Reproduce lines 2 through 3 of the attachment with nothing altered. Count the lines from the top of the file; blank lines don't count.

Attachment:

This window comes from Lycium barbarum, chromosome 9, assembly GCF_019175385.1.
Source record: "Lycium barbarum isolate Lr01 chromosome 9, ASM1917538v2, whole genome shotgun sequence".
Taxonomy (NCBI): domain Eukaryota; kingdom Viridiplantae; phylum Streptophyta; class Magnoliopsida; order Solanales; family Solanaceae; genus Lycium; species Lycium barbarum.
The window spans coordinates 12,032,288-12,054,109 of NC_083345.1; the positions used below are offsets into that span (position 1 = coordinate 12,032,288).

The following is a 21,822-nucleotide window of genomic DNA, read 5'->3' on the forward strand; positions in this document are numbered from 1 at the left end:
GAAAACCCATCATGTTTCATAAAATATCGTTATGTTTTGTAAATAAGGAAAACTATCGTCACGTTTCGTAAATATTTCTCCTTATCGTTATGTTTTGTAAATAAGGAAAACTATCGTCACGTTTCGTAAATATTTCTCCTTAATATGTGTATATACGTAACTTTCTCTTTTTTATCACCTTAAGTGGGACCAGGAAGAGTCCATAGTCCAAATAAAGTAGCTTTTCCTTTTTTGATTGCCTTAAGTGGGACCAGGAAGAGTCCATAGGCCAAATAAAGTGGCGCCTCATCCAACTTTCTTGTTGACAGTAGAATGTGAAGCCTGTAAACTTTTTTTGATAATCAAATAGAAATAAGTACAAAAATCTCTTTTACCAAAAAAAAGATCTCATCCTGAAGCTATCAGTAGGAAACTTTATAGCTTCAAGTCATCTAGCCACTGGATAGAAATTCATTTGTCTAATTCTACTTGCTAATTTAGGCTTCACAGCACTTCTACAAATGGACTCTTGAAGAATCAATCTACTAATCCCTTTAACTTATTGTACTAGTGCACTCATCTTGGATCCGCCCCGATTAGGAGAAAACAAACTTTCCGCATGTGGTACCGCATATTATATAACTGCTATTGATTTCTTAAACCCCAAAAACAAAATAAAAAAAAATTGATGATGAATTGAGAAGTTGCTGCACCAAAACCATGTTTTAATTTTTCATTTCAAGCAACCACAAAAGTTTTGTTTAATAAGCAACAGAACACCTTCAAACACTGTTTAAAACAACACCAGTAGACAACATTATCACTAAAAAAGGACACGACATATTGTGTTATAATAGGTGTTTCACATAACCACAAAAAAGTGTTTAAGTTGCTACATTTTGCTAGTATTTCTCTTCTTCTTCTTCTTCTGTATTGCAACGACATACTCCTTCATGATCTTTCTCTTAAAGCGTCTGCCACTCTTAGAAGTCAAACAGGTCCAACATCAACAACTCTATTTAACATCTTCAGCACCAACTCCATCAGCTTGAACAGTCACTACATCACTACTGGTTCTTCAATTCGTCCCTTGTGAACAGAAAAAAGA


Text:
Source record: "Lycium barbarum isolate Lr01 chromosome 9, ASM1917538v2, whole genome shotgun sequence".
Taxonomy (NCBI): domain Eukaryota; kingdom Viridiplantae; phylum Streptophyta; class Magnoliopsida; order Solanales; family Solanaceae; genus Lycium; species Lycium barbarum.